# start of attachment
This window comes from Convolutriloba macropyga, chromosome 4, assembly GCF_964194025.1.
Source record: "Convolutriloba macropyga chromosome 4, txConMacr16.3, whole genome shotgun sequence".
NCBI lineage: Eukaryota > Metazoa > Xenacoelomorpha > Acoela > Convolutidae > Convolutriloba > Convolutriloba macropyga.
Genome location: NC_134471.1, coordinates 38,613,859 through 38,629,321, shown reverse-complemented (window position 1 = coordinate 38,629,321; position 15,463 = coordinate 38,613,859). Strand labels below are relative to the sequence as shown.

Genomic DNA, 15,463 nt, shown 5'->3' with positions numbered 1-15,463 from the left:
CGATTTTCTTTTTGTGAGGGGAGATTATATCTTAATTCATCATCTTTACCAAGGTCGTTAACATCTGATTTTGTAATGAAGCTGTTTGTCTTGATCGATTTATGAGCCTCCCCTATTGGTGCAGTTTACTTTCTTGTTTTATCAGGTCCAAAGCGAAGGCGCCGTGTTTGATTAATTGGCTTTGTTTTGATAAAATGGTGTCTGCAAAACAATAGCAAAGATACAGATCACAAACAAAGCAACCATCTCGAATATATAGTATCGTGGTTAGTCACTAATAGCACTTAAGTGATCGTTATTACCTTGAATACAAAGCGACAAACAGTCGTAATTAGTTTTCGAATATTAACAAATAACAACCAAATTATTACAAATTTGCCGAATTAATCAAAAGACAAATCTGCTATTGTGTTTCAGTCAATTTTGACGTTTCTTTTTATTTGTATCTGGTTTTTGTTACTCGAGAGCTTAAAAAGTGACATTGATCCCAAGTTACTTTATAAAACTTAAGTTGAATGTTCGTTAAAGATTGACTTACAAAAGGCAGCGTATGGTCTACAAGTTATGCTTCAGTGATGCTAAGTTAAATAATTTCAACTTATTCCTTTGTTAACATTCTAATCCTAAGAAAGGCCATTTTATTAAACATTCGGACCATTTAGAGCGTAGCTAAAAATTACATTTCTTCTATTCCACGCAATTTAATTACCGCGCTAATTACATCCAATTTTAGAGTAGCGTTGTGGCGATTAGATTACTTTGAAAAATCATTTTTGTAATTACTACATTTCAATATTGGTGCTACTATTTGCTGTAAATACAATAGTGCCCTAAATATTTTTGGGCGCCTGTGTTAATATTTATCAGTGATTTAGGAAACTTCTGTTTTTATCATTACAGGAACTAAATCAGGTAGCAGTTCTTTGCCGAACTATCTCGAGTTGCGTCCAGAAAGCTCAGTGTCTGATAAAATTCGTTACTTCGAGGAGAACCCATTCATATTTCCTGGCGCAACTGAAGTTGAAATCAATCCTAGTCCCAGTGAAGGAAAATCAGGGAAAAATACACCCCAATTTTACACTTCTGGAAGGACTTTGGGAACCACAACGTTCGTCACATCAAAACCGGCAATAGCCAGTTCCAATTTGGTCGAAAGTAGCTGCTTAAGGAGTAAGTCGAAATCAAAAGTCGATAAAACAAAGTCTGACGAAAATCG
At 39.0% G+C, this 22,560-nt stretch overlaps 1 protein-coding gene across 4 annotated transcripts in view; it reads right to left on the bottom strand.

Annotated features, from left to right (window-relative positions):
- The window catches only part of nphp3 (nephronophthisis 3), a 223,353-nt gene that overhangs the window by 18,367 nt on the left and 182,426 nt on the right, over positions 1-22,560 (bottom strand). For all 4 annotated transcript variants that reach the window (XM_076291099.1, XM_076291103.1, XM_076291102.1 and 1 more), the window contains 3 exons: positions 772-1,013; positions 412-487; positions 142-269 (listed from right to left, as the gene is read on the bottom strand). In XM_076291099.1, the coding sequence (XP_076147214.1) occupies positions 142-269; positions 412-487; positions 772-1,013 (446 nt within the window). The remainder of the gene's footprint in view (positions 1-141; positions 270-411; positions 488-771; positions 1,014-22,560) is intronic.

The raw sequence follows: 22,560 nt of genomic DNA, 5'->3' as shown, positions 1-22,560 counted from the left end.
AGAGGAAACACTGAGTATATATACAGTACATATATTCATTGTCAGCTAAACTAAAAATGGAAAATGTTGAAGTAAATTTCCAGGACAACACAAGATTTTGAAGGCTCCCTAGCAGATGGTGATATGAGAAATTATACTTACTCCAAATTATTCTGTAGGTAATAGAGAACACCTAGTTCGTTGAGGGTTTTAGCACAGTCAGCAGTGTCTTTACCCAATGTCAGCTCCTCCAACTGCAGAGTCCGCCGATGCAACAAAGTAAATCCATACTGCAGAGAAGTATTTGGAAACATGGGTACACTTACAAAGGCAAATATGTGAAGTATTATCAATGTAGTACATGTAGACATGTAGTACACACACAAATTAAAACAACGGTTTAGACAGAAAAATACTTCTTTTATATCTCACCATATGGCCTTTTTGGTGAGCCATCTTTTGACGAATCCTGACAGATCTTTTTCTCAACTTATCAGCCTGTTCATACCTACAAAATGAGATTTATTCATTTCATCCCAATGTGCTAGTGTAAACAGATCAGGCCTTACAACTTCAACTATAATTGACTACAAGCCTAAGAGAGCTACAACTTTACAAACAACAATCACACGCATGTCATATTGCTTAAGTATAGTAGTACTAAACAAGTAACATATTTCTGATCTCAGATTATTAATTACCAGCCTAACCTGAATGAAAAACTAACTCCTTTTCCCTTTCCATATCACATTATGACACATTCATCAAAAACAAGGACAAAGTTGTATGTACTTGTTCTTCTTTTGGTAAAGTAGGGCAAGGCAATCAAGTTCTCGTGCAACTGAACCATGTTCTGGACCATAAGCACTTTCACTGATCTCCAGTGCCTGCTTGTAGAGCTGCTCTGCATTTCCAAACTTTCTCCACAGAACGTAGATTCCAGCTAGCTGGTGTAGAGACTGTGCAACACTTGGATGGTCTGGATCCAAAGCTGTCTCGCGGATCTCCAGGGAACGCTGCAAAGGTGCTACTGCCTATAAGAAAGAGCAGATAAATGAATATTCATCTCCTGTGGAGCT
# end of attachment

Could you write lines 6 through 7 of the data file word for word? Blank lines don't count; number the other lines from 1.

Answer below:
CGATTTTCTTTTTGTGAGGGGAGATTATATCTTAATTCATCATCTTTACCAAGGTCGTTAACATCTGATTTTGTAATGAAGCTGTTTGTCTTGATCGATTTATGAGCCTCCCCTATTGGTGCAGTTTACTTTCTTGTTTTATCAGGTCCAAAGCGAAGGCGCCGTGTTTGATTAATTGGCTTTGTTTTGATAAAATGGTGTCTGCAAAACAATAGCAAAGATACAGATCACAAACAAAGCAACCATCTCGAATATATAGTATCGTGGTTAGTCACTAATAGCACTTAAGTGATCGTTATTACCTTGAATACAAAGCGACAAACAGTCGTAATTAGTTTTCGAATATTAACAAATAACAACCAAATTATTACAAATTTGCCGAATTAATCAAAAGACAAATCTGCTATTGTGTTTCAGTCAATTTTGACGTTTCTTTTTATTTGTATCTGGTTTTTGTTACTCGAGAGCTTAAAAAGTGACATTGATCCCAAGTTACTTTATAAAACTTAAGTTGAATGTTCGTTAAAGATTGACTTACAAAAGGCAGCGTATGGTCTACAAGTTATGCTTCAGTGATGCTAAGTTAAATAATTTCAACTTATTCCTTTGTTAACATTCTAATCCTAAGAAAGGCCATTTTATTAAACATTCGGACCATTTAGAGCGTAGCTAAAAATTACATTTCTTCTATTCCACGCAATTTAATTACCGCGCTAATTACATCCAATTTTAGAGTAGCGTTGTGGCGATTAGATTACTTTGAAAAATCATTTTTGTAATTACTACATTTCAATATTGGTGCTACTATTTGCTGTAAATACAATAGTGCCCTAAATATTTTTGGGCGCCTGTGTTAATATTTATCAGTGATTTAGGAAACTTCTGTTTTTATCATTACAGGAACTAAATCAGGTAGCAGTTCTTTGCCGAACTATCTCGAGTTGCGTCCAGAAAGCTCAGTGTCTGATAAAATTCGTTACTTCGAGGAGAACCCATTCATATTTCCTGGCGCAACTGAAGTTGAAATCAATCCTAGTCCCAGTGAAGGAAAATCAGGGAAAAATACACCCCAATTTTACACTTCTGGAAGGACTTTGGGAACCACAACGTTCGTCACATCAAAACCGGCAATAGCCAGTTCCAATTTGGTCGAAAGTAGCTGCTTAAGGAGTAAGTCGAAATCAAAAGTCGATAAAACAAAGTCTGACGAAAATCG
At 39.0% G+C, this 22,560-nt stretch overlaps 1 protein-coding gene across 4 annotated transcripts in view; it reads right to left on the bottom strand.